* * * 

THE Crrcle Francais at New York has received from 
Mr J. H. Hyde a donation of 30,000 dollars to arrange 
lectures on French literature. The first course of 
lectures will be given by M. Rene" Doumic, the author 
of a Histoire de la Littimture franfaise, and of several 
collections of essays on modern French literature. 

* * * 

THE annual report of the Cambridge (U.S.A.) Dante 
Society for 1897 (which is somewhat belated) will con- 
tain, as a supplementary paper, a collation by Mr 
Paget Toynbee of the text of the De Vulgari 
Elotjuentia, as recently published by Professor Pio 
Rajna, with that printed in the Oxford Dante. The 
passages dealt with by Professor Rajna are several 
hundreds in number, and Dante students will be 
enabled by means of this collation to realise in some 
measure the extent of the 'services he has rendered 
to the text of this most interesting and important 


* * 

ON January 22, Professor C. A. Buchheim, M.A., 
Ph.D., of King's College, London, celebrated his 
seventieth birthday. On this occasion he was made an 
Honorary Member of the Modern Language Associa- 
tion, and he was presented with an illuminated address 

signed by a great number of University and School 
Teachers of German in the United Kingdom. The 
address was presented by Dr Breul and Mr Eve on the 
afternoon of the 22nd, at Dr Buchheim's residence. On 
December 7 the University of Oxford had conferred ou 
him the Degree of M.A. honoris eausA. 

WE draw the attention of our readers to the illustrated 
Revue encyclop&lique Larousse of January 15, which 
is mainly devoted to A. Daudet. It contains notes on 
A. D. intime by Paul and Victor Margueritte, A. D. 
romancier by Georges Pellissier, Le theatre d'A. D. by 
Gustavo Geffroy, La Jeunesse d'A. D. by Auguste 
Marin. A. D. d'apres le journal des Goncourt, Extraits 
de I'oeuvre de D., Opinions S'ar A. D. 
* * * 

DEATHS. M. LSon Gautier (25th Aug.), Professor of 
Palaeography at the Ecole des Chartes at Paris, especi- 
ally known by his great work Les Epopees frafnaises and 
his edition of the Chanson de Roland. Roma'n S&ndor 
(27th Sept.), Professor of Roumanian Language and 
Literature at the University of Budapest. M. 
Fre'de'ric Godefroy (30th Sept. ), author of a Histoire de 
la litterature francaise depuis le X VJ e siecle jusf/u'd nos 
jours, a Lexique compare de la langm de Corneille et de 
la langue du XVII s siecle, and, above all, of a large 
Dictionnaire de I'ancienne langue francaise. M. 
Sanderson (2nd Oct. ), inventor of the * ' MSthodes 
Sanderson," applied to English, German, Spanish 
and Italian. Don Pascual- de Gayangos (4th Oct.), 
writer on Spanish history and literature, editor of 
several volumes of Rivadeneyra's Bibliatfca de all/ores 
espanoles, and author of the Catalogue of the Manu- 
scripts in the Spanish Language in the British Museum. 
Dr Max Freiherr v. Liittwitz (4th Nov. ), Lecturer in 
French and German in the University of Sydney. Dr 
C. R. Uuger, Professor of Germanic and Romance 
Philology in the University of Christiania, editor of 
Karlamagnus-Scwa ok Kappa hans. M. Alphonse 
Daudet (16th Dec.), the novelist. Professor J. A. 
Biihler (24th Dec.), founder of the Societad Rhaeto-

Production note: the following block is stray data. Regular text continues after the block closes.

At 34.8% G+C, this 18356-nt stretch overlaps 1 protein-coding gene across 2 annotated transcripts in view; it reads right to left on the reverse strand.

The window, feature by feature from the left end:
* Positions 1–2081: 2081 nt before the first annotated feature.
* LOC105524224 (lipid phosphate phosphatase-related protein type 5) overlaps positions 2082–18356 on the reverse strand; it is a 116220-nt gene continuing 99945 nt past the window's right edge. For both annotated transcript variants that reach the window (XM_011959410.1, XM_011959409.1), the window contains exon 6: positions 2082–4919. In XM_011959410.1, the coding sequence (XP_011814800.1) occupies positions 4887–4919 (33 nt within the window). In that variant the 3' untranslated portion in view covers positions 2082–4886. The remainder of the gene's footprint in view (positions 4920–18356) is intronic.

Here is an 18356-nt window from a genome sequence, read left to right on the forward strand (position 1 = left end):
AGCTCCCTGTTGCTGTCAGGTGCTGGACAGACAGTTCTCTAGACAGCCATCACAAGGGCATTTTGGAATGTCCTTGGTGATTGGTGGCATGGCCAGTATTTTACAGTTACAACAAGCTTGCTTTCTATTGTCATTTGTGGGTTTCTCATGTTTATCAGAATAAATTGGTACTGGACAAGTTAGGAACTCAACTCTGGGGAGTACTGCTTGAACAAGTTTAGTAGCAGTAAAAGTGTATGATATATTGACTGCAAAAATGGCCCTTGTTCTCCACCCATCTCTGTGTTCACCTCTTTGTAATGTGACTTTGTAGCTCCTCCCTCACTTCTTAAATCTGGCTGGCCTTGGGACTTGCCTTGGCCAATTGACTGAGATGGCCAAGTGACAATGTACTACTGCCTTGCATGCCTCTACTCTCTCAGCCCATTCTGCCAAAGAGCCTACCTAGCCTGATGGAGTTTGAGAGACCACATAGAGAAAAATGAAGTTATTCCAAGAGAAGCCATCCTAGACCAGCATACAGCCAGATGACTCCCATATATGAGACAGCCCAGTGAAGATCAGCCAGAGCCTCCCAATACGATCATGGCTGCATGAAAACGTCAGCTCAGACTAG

Romanscha, and author of various writings in Rhaeto- 
Romansch (e.g., of a Grammatica elementara dil lun- 
gatg Rhatoromonsch). Count Ferdinand de Gramont 
(December 24), a poet and author of a well-known book 
on Les Vers franmis et leur prosodie. 


Romania (publie par Paul Meyer et Gaston Paris). 

Tome xxvi. No. 102. Ph. Lauer : Louis IV. 
d'Outremer ft le fragment d'Isembart et dormant. A. 
Jeanroy : Etudes sur le cycle de Guillaume au court net. 
J. Ulrich : Deux traduclions en haut engadinois dv 
xvie silcle. Paul Meyer : Trailes en rent provenpmz sur 
/'iLiii-nlnffie et la yeomancie. Melanges. Paul Meyer et 
Gaston Paris : Fragment du ' Vallet a la cole mal taillee.' 
C. Salvieni : Tenser. A. Thomas : f'rav. mh=Lat. mj, 
m bj. Comptes Rendus. C. Kbrting : Neugruchisch 
vnd Romanisch (Ov. Densusianu). H. Schofield : 
Studies on the ' Libeaus Deicrmus ' (E. Philipot). R. 
Menendez Pidal : La leyenda de los Infantes de Lara 
(A. Morel-Fatio). C. Ricci : La Divina Corn-media 
illtistrata >iei luoylti e nelle persone (Paget Toynbee). A. 
Cesari: Amalrile di Cwitmentia (G. P.). Periodiques. 
ZeitKhriftfiir Romanische Pliitologie, xxi. i. (A.M-F., 
P.M., G.P.). Gwrnale Dantesco, Anni i.-iii. (Paget 
Toynbee). Bulletin de la Societi des Anciens Textes 
Francais, 1896. Bibliothi'iue de I'Ecole des Charles, Ivii. 
1896 (P. til.). Bulletin de la Commission Archlologiirue 
de Ifarbmne, annee 1897. l er Seroestre. (P. M.) 

Cbronique. Livres annonc& sommairement M. 
Scherillo : Pane Satan. M. Scherillo : Dante e Tito 
Lima. F. Beck : Die Metapher bei Dante, ihr System, 
ihre Quetlen. J. G. StUrzinger : 'Le Peltrinage de 
I'ame ' de Guillaume de Deguillevttle. G. Carducci : 
Caccie in rima dei secoli xiv xv. J. Ulrich: 'Job,' 
tin dram engiadinais del xvi. semi. F. Bellamy : La. 
Foret de BrlcMliant. A. Vautherin : Glossaire du patois 
de ChAlenois. A. Maas : A/lerlei prorenzalischer Volts- 
ylaube nach F. Mistral's ' Mireio. G. Rydberg : Zur 
'Geschichte desframSsischen*. G. de Guer : Le patois nor- 
mand. C. Friesland : Wtgweiser dwrch das dem Slvdium 
der franzonischen Sprache und Litttralur dientnde biblio- 
graphische Material (' Assur^ment quo ce livre ne vaut 
memo pas le prix, tres modique d'ailleurs, qu'il coutera 
aux (;tudiants trompes par le titre '). H. Gross : Gallia 
Judaica. J. J. Salverda De Grave : Bijdragen to de 
kewnia der uit het fransch merffenomen woorden in het 
nederlandsch. F. Foffano : Ricerche letterarie. M. 
Eunecerus Zur lateinischen und franzosischen Eulalia. 
F. Panger Bibliographie zu Wolfram von Eschenbach.